The big and handsome actor Brian Dennehy portrayed my grandfather in the 1983 film about the vicious public battle between Jimmy Hoffa and Bobby Kennedy, “The Blood Feud,” Robert Blake won an academy award for “channeling Hoffa’s rage,” accurately portraying the relatively diminutive Teamster president with slicked back black hair and a loud voice and surrounded by his trusted circle of physically large and intimidating Teamster leaders. Most of the actors seemed to look and act like the real people involved, and Brian Dennehy looked a lot like Big Daddy and had even practiced Big Daddy’s subtle smile and classic southern drawl that made him seem so charming and trustworthy.
The director made a mistake when he asked Brian Dennehy to be nervous and afraid before entering Hoffa’s hotel room to record what he saw, and when the actor portraying FBI agent Walter Sheridan slapped Big Daddy to get him to focus on the task at hand. First of all, I can’t imagine Walter slapping anyone. In Bobby Kennedy’s memoirs, he said that Walter was a mild mannered and calm agent with an unblemished history, and in Walter’s memoir, “The Fall and Rise of Jimmy Hoffa” he describes meeting Big Daddy in detail after they spoke on the phone for the first time, before Walter had even seen a photograph of Big Daddy.
“I’m kinda a big guy, and I’m wearing a suit,” Big Daddy told Walter from inside a Chatanooga hotel phone booth. After assuring they could meet secretly, Walter met him in the lobby and summarized him just like everyone else did: big and charming, with a southern drawl that drew you and lent you to trust him. His suits were tailored to fit him and emphasize his broad shoulders and tapered waist. The suit was so well filled by Big Daddy’s body that Walter and the team of FBI agents couldn’t find a place to hide the microphone and transmitter; which, though it was the best that the FBI could afford or design in 1962, was bulky and squared off with protruding corners that would have been difficult to hide unless a thin person were wearing baggy clothes. Putting XXL baggy clothes on Big Daddy would have attracted Hoffa’s attention, so, at the last minute, Walter sent Big Daddy to Hoffa’s room without a mircrophone and would rely only on what Big Daddy told them.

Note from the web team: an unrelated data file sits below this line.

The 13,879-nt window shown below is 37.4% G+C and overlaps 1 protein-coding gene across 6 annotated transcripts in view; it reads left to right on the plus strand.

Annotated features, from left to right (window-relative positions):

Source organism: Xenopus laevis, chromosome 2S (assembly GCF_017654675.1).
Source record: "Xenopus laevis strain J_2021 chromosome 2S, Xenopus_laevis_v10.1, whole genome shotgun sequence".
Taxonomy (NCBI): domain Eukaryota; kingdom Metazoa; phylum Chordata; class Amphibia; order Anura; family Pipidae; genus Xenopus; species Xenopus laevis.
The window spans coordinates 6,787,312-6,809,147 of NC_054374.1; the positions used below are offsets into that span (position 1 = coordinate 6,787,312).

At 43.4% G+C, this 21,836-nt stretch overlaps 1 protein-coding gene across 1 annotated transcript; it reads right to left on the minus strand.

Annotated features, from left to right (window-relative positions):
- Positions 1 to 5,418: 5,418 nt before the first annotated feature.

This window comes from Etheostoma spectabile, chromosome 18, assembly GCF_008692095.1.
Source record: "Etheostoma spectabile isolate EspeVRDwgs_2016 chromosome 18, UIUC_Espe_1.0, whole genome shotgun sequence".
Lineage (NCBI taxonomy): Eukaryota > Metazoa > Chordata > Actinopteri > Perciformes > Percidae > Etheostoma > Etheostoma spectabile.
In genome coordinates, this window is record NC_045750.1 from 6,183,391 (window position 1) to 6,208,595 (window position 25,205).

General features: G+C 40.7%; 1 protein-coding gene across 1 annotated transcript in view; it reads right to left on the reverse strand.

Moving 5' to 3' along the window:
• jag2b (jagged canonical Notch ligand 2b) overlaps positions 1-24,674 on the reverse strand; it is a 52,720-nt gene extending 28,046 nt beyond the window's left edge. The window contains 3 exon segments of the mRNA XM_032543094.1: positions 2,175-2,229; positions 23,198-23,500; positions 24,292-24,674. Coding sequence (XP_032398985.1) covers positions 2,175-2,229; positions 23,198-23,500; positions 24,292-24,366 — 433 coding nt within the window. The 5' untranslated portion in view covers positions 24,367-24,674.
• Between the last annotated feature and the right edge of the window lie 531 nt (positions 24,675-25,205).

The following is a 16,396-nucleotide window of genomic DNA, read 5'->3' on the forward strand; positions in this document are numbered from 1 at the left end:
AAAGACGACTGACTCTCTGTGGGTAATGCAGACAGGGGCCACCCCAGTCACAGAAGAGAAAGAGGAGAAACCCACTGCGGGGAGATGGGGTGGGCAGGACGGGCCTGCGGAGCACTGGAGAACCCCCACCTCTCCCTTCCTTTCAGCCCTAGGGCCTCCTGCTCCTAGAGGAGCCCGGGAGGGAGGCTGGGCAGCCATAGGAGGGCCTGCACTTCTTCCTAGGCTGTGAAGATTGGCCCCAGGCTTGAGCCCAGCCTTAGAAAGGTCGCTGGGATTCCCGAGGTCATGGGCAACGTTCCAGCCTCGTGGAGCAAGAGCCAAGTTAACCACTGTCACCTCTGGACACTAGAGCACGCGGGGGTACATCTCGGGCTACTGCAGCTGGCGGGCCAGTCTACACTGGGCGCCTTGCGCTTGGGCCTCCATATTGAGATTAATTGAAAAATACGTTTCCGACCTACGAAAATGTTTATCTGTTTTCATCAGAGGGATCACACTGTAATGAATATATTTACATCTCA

“In 20 years of covering high profile informants,” said Walter, “all of them wanted to keep their identity public. Partin was the first to want the publicity. He wasn’t afraid of anything.”
In Hoffa’s room, the Teamster president spoke freely and told everyone that Big Daddy could be trusted, and even asked him to guard the door against FBI agents and mafia hitmen. Big Daddy was the seargent at arms among other big, rough men armed with guns and intent on killing, if necessary.
The FBI sent Big Daddy into Hoffa’s hotel room knowing that up until that moment, every single person who threatened Big Daddy or somehow got in his way had been beaten badly, killed, or disappeared. I’ve always felt it’s unlikely that Big Daddy lost his nerve or that Walter slapped him was still been able to write a memoir about it, and, of course, Walter’s memoir doesn’t say anything about slapping Big Daddy. Perhaps the director wanted to modify the facts to add depth to Walter’s unflappable and temperate character, or maybe Walter admitted to them things not in his book, but I still believe it’s unlikely anyone slapped Big Daddy and lived long after.
The Blood Feud was one of the first major films made for television and split into two full-length films broadcast a week apart to entice more viewers. Hoffa was still considered the most famous man in America not a Kennedy, and Big Daddy had become somewhat of a national celebrity after going to prison in 1980 but still running Teamsters Local #5; the union members even voted unanimously to keep paying him a full salary while he was in Texas federal prison, and news reporters continued to write what he said from his cell. In one humorous article, a notorious Louisiana governor running for reelection, Edwin Edwards, rejected Big Daddy’s endorsement of him because, “Ed Partin’s too controversial,” and the newsmen loved to point out that Edwards, who would be impeached twice and go to prison for multiple crimes between his four times being elected governor of Louisiana – not violating the two term law because his impeachments and imprisonment prevented him from completing two of his terms – and who claimed that he was so sure to win in 1980 that he could only loose if he were caught in bed with a live boy or a dead hooker; if that sounds shocking for an elected official now, it was vulgar and scandalous and newsworthy back then, yet Edwin Edwards said Big Daddy was too controversial to accept his endorsement.